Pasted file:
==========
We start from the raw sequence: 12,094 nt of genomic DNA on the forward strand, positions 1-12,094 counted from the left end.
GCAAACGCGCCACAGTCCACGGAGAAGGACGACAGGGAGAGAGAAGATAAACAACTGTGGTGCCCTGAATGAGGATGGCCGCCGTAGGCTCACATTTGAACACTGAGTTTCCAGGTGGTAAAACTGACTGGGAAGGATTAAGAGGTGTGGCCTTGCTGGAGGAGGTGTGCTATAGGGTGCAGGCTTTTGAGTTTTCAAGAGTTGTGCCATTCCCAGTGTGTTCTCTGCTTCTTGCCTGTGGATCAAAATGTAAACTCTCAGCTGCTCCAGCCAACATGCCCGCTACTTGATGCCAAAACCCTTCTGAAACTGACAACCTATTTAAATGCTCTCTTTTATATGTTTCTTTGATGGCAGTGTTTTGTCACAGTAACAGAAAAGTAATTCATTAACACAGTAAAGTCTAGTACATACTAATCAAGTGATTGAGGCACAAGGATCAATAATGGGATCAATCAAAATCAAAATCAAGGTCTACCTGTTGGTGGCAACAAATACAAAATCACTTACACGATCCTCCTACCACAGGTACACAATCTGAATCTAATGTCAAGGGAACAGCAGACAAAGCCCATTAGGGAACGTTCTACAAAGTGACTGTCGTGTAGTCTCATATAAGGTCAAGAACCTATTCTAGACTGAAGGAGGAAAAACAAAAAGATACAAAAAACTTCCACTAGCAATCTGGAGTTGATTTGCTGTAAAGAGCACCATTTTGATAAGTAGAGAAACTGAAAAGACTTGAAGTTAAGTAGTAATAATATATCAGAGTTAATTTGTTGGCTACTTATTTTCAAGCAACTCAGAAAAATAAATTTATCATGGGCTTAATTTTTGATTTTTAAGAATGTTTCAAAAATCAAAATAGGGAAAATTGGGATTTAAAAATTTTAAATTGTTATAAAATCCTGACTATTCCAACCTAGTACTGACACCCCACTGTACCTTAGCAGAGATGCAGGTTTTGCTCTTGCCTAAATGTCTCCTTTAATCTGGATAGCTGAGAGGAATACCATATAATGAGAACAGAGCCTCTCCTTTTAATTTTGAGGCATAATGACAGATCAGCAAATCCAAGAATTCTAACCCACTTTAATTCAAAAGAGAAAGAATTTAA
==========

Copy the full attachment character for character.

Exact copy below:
We start from the raw sequence: 12,094 nt of genomic DNA on the forward strand, positions 1-12,094 counted from the left end.
GCAAACGCGCCACAGTCCACGGAGAAGGACGACAGGGAGAGAGAAGATAAACAACTGTGGTGCCCTGAATGAGGATGGCCGCCGTAGGCTCACATTTGAACACTGAGTTTCCAGGTGGTAAAACTGACTGGGAAGGATTAAGAGGTGTGGCCTTGCTGGAGGAGGTGTGCTATAGGGTGCAGGCTTTTGAGTTTTCAAGAGTTGTGCCATTCCCAGTGTGTTCTCTGCTTCTTGCCTGTGGATCAAAATGTAAACTCTCAGCTGCTCCAGCCAACATGCCCGCTACTTGATGCCAAAACCCTTCTGAAACTGACAACCTATTTAAATGCTCTCTTTTATATGTTTCTTTGATGGCAGTGTTTTGTCACAGTAACAGAAAAGTAATTCATTAACACAGTAAAGTCTAGTACATACTAATCAAGTGATTGAGGCACAAGGATCAATAATGGGATCAATCAAAATCAAAATCAAGGTCTACCTGTTGGTGGCAACAAATACAAAATCACTTACACGATCCTCCTACCACAGGTACACAATCTGAATCTAATGTCAAGGGAACAGCAGACAAAGCCCATTAGGGAACGTTCTACAAAGTGACTGTCGTGTAGTCTCATATAAGGTCAAGAACCTATTCTAGACTGAAGGAGGAAAAACAAAAAGATACAAAAAACTTCCACTAGCAATCTGGAGTTGATTTGCTGTAAAGAGCACCATTTTGATAAGTAGAGAAACTGAAAAGACTTGAAGTTAAGTAGTAATAATATATCAGAGTTAATTTGTTGGCTACTTATTTTCAAGCAACTCAGAAAAATAAATTTATCATGGGCTTAATTTTTGATTTTTAAGAATGTTTCAAAAATCAAAATAGGGAAAATTGGGATTTAAAAATTTTAAATTGTTATAAAATCCTGACTATTCCAACCTAGTACTGACACCCCACTGTACCTTAGCAGAGATGCAGGTTTTGCTCTTGCCTAAATGTCTCCTTTAATCTGGATAGCTGAGAGGAATACCATATAATGAGAACAGAGCCTCTCCTTTTAATTTTGAGGCATAATGACAGATCAGCAAATCCAAGAATTCTAACCCACTTTAATTCAAAAGAGAAAGAATTTAA